Here’s a quick tour of how the Fenix 6 works and how to use it for the outdoors. I could probably write a thousand words on each of these features, so I invite you to check out the manual (link a the bottom) if you want to dig deeper. I also dive deeper into navigation later so keep reading.

Buttns On Fenix 6
Back Of Fenix 6
Fenix 6 Widgets
Fenix 6 Weather Widget Detail
Fenix 6 Hourly Weather
Fenix 6 Activity List
Fenix 6 Activity Deatil
Fenix 6 Activity Settings
Fenix 6 Navigating
Fenix 6 Climbpro
Fenix 6 Map Page
Fenix 6 With Garmin Connect

When your activity is synced you can view it on the mobile app or dive deeper on the Garmin Connect website.

Hiking Activity On Garmin Connect Website

Fenix 6 Battery and Solar Performance

Fenix 6 Battery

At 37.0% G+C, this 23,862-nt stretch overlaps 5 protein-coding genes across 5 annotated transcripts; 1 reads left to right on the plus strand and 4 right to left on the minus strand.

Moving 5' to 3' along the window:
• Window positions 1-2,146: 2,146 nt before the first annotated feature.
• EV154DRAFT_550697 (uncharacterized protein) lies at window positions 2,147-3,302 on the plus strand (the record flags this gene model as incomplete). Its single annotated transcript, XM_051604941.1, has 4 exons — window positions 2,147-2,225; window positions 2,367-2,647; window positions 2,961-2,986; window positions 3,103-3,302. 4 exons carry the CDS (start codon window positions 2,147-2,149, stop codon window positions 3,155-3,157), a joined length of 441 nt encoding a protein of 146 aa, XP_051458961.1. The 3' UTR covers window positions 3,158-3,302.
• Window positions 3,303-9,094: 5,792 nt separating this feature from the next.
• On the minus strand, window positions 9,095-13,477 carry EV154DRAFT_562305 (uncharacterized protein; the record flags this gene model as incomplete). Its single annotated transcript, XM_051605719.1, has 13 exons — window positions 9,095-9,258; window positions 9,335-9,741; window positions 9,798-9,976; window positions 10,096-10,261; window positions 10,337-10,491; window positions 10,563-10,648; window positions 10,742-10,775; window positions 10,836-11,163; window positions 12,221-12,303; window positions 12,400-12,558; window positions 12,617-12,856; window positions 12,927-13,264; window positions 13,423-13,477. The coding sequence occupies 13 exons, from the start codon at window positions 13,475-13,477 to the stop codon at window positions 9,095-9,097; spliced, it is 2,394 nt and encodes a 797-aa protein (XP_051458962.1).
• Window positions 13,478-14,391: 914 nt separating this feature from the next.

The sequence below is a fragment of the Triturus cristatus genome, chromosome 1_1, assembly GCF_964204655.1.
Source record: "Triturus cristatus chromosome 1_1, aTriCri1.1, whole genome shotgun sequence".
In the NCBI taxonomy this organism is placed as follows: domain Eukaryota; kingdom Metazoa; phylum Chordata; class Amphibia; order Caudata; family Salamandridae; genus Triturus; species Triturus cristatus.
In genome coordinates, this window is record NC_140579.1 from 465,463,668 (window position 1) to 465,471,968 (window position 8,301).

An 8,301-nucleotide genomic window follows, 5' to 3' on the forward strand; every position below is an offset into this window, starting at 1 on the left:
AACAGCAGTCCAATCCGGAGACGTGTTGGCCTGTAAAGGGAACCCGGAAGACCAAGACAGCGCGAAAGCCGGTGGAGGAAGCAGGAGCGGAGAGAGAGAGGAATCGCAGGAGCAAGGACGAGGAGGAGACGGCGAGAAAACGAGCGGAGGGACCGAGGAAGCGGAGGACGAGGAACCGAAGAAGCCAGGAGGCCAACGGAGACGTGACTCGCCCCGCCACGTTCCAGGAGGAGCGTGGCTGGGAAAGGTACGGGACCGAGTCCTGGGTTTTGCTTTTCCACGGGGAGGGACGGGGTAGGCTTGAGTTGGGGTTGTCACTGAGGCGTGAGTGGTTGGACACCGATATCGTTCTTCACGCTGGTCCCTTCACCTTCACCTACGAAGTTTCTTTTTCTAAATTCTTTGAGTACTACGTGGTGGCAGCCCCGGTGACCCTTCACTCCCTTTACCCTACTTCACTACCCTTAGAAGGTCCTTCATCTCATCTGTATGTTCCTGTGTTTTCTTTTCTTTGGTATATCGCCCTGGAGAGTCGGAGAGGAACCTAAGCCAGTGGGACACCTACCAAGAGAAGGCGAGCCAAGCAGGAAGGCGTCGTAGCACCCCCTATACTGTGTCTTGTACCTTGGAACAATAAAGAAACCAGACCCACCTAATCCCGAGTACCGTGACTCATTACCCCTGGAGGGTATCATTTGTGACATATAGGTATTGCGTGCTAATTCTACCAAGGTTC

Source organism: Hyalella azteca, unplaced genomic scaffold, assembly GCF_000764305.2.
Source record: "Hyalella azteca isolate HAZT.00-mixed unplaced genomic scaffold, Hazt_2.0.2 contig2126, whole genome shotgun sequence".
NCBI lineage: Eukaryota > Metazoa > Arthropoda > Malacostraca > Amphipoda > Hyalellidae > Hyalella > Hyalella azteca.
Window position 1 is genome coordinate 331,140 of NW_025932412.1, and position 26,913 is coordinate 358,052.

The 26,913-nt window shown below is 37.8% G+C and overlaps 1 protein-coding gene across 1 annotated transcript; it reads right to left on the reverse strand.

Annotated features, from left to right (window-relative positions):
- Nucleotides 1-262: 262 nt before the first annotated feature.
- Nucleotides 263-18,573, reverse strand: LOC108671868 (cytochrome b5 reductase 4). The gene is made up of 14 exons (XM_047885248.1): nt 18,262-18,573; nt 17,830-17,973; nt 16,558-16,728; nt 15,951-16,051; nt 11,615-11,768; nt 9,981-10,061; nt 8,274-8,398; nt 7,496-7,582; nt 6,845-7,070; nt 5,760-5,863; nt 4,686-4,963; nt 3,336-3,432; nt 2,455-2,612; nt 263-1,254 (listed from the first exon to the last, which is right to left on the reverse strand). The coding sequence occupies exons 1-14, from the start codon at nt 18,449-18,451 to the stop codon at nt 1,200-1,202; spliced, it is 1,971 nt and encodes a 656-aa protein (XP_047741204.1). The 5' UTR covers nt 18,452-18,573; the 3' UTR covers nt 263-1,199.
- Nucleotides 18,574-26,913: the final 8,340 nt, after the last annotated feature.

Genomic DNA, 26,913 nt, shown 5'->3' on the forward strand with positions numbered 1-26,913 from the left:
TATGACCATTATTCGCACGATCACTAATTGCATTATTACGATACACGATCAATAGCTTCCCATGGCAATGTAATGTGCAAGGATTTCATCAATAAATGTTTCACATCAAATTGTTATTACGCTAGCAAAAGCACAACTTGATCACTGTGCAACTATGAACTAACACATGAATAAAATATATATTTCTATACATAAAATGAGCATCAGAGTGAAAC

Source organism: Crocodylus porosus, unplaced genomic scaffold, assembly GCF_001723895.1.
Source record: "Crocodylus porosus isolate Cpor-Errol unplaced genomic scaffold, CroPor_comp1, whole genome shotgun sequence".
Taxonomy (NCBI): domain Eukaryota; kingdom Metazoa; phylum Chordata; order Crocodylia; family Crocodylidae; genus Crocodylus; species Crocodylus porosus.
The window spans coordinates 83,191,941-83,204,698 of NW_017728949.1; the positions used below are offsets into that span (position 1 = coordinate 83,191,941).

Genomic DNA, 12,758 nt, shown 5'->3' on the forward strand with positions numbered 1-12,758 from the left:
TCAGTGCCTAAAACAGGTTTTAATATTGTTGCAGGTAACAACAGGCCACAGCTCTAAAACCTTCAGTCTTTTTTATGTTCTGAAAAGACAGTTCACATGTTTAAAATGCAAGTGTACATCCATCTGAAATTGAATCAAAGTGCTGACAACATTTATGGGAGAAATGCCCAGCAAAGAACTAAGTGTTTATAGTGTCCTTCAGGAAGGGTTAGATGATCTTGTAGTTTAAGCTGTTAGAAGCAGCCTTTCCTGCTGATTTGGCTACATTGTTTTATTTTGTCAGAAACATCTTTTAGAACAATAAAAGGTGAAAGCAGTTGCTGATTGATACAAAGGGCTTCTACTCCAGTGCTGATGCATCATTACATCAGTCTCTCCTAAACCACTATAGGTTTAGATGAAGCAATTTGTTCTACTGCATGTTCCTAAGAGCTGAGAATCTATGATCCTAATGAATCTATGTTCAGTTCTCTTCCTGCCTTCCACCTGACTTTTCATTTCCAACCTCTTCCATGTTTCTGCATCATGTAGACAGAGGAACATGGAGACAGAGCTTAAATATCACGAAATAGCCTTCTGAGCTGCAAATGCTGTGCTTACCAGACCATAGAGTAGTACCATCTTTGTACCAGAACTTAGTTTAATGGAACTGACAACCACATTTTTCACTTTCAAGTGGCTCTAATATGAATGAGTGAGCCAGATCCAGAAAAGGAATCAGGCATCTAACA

The battery and power management on the Fenix 6 is great and much better than older models. I’m not sure if it’s a bigger battery or more efficient chipset or both, but you get more time between charges on the Fenix 6. According to Garmin, you get about 21 days of watch mode and 60 hours of activity tracking without any solar or battery saving tweaks.

Fenix 6 Watchface

Power Modes

Fenix 6 Power Modes

You can create custom power modes on the Fenix 6 that turn features on or off based on what you need. Custom power modes are created in the settings under “Power Manager”, and once created are applied to your hike or other activity by going into the settings for that activity and choosing the power profile. You can also select from standard Garmin modes of normal, max battery, and jacket mode (no optical heart rate if you wear it outside clothing).

Fenix 6 Power Mode Setting
Fenix 6 Battery Saver

So Power Modes get applied to activities, but there’s also a “Battery Saver Mode” that gets applied to the regular watch mode. It works similar to power modes; when you enter Battery Saver Mode you can turn features on and off. You can also set a customizable low-battery alarm so that you can enter Battery Saver Mode when you get low. You can access it from the setting menu, or toggle it on and off by holding in the power button.